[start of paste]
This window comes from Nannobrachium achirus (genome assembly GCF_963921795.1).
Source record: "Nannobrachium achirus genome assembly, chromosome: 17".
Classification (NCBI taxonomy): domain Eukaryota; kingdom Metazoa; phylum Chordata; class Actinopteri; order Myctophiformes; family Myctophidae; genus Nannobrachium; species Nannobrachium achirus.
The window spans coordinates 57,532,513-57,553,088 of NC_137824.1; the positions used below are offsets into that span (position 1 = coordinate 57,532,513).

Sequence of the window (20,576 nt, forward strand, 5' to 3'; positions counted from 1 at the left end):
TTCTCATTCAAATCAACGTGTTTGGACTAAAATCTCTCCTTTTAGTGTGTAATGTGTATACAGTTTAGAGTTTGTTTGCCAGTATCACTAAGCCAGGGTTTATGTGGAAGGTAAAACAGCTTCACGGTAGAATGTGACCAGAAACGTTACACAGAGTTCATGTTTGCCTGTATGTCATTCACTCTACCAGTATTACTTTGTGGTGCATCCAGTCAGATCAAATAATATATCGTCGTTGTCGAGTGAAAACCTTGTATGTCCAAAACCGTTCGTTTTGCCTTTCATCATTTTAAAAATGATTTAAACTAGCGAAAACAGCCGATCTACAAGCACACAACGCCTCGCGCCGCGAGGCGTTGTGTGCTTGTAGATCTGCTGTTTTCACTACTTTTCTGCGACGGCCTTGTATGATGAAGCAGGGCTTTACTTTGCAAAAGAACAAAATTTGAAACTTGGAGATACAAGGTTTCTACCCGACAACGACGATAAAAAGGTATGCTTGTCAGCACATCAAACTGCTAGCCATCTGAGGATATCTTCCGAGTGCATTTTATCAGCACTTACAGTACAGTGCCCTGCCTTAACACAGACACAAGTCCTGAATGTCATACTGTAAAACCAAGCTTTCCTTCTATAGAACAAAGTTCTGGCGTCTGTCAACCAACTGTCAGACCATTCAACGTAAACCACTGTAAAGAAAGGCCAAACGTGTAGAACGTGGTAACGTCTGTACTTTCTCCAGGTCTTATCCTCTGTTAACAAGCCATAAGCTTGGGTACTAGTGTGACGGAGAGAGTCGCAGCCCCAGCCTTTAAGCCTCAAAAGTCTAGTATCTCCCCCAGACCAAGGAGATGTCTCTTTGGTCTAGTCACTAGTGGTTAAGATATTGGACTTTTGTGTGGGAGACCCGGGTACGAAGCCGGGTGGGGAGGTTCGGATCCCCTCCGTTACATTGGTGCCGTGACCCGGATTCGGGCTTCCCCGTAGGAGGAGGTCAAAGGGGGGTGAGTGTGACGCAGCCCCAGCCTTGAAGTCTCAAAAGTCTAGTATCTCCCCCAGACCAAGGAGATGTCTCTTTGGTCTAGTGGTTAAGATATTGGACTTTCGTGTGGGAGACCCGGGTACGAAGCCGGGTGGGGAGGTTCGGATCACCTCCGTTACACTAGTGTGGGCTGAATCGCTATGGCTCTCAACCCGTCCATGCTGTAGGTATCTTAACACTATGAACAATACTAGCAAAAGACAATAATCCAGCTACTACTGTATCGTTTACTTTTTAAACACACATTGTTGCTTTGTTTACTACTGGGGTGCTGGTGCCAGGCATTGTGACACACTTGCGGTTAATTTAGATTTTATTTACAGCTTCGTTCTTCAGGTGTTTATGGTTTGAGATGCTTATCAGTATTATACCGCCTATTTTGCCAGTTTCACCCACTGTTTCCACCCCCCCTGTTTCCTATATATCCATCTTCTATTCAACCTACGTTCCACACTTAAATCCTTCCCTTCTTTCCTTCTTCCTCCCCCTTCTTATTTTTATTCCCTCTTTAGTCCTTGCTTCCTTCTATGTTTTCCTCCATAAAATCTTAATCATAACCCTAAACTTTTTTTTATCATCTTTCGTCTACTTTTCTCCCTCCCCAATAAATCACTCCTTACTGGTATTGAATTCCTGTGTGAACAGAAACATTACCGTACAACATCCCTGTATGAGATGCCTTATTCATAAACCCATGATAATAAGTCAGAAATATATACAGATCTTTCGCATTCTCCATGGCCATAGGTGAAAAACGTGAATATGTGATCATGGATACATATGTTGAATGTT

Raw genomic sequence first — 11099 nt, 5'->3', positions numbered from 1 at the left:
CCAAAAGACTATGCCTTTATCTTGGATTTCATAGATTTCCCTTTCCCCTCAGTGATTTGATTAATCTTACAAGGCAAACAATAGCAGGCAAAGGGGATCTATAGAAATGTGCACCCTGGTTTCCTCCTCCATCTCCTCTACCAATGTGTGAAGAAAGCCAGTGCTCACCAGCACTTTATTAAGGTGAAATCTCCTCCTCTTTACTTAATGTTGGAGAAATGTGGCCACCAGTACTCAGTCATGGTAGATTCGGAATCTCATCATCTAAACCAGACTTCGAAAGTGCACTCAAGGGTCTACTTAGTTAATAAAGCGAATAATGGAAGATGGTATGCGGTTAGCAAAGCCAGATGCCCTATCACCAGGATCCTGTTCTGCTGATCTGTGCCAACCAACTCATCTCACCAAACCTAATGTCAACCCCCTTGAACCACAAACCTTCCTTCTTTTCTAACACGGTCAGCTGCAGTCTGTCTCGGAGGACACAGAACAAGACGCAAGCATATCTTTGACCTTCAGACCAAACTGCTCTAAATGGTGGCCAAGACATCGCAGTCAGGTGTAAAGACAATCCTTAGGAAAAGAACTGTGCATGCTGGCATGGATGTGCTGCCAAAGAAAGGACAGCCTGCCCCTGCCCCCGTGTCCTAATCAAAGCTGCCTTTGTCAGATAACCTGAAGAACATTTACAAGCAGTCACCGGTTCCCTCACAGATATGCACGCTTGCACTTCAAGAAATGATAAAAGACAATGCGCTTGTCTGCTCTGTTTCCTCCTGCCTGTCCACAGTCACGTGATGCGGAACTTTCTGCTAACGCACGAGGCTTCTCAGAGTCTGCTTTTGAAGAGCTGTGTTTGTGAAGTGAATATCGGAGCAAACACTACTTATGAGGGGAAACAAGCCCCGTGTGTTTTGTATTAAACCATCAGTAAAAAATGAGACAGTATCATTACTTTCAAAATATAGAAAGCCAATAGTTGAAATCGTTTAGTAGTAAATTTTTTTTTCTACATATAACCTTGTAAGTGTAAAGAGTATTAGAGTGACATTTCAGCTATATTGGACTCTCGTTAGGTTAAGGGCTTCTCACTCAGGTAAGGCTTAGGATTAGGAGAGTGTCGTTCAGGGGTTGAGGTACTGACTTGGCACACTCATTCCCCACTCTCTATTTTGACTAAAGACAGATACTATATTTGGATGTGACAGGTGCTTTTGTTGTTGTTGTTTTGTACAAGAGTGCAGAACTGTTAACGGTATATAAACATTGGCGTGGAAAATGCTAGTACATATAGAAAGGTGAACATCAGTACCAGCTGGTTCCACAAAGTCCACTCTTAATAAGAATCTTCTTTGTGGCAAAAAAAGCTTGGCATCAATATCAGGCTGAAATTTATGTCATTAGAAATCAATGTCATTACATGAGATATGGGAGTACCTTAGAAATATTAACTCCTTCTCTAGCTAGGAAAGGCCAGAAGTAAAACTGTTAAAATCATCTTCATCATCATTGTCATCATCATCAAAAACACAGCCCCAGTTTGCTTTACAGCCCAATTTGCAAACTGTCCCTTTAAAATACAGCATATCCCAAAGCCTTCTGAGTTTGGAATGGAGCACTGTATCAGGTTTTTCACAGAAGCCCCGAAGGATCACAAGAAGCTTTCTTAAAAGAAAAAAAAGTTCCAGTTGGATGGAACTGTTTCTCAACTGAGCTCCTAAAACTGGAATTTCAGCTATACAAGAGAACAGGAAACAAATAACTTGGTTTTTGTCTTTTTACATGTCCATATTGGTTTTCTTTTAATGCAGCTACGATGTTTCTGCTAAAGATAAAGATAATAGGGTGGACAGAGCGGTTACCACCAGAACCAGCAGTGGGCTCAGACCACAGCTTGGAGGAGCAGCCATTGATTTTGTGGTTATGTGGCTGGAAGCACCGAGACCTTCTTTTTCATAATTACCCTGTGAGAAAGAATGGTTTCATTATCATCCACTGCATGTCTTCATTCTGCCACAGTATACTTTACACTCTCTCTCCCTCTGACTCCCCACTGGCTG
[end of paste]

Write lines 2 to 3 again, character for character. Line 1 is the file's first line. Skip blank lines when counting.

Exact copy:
Source record: "Nannobrachium achirus genome assembly, chromosome: 17".
Classification (NCBI taxonomy): domain Eukaryota; kingdom Metazoa; phylum Chordata; class Actinopteri; order Myctophiformes; family Myctophidae; genus Nannobrachium; species Nannobrachium achirus.